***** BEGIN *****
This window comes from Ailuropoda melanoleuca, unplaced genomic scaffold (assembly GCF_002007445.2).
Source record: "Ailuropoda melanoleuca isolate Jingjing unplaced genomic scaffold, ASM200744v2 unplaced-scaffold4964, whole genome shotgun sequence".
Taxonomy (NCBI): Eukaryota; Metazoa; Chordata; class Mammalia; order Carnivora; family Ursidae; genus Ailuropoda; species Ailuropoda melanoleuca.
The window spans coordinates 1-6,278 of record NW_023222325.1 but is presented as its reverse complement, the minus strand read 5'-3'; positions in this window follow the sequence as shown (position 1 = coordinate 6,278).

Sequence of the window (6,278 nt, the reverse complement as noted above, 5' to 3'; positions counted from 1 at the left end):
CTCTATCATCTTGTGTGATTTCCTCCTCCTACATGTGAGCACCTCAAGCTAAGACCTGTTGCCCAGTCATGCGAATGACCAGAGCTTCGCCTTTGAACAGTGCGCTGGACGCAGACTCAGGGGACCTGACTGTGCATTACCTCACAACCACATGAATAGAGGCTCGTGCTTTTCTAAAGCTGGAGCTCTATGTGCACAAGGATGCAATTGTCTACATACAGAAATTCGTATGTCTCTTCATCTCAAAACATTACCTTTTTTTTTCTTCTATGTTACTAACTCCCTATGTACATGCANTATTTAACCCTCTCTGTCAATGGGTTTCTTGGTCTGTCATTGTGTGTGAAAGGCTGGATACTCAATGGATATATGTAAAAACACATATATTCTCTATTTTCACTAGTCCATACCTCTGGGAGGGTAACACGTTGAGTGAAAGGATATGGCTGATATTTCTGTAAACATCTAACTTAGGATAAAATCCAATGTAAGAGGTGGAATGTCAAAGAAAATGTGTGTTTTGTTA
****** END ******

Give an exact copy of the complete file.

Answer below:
This window comes from Ailuropoda melanoleuca, unplaced genomic scaffold (assembly GCF_002007445.2).
Source record: "Ailuropoda melanoleuca isolate Jingjing unplaced genomic scaffold, ASM200744v2 unplaced-scaffold4964, whole genome shotgun sequence".
Taxonomy (NCBI): Eukaryota; Metazoa; Chordata; class Mammalia; order Carnivora; family Ursidae; genus Ailuropoda; species Ailuropoda melanoleuca.
The window spans coordinates 1-6,278 of record NW_023222325.1 but is presented as its reverse complement, the minus strand read 5'-3'; positions in this window follow the sequence as shown (position 1 = coordinate 6,278).

Sequence of the window (6,278 nt, the reverse complement as noted above, 5' to 3'; positions counted from 1 at the left end):
CTCTATCATCTTGTGTGATTTCCTCCTCCTACATGTGAGCACCTCAAGCTAAGACCTGTTGCCCAGTCATGCGAATGACCAGAGCTTCGCCTTTGAACAGTGCGCTGGACGCAGACTCAGGGGACCTGACTGTGCATTACCTCACAACCACATGAATAGAGGCTCGTGCTTTTCTAAAGCTGGAGCTCTATGTGCACAAGGATGCAATTGTCTACATACAGAAATTCGTATGTCTCTTCATCTCAAAACATTACCTTTTTTTTTCTTCTATGTTACTAACTCCCTATGTACATGCANTATTTAACCCTCTCTGTCAATGGGTTTCTTGGTCTGTCATTGTGTGTGAAAGGCTGGATACTCAATGGATATATGTAAAAACACATATATTCTCTATTTTCACTAGTCCATACCTCTGGGAGGGTAACACGTTGAGTGAAAGGATATGGCTGATATTTCTGTAAACATCTAACTTAGGATAAAATCCAATGTAAGAGGTGGAATGTCAAAGAAAATGTGTGTTTTGTTA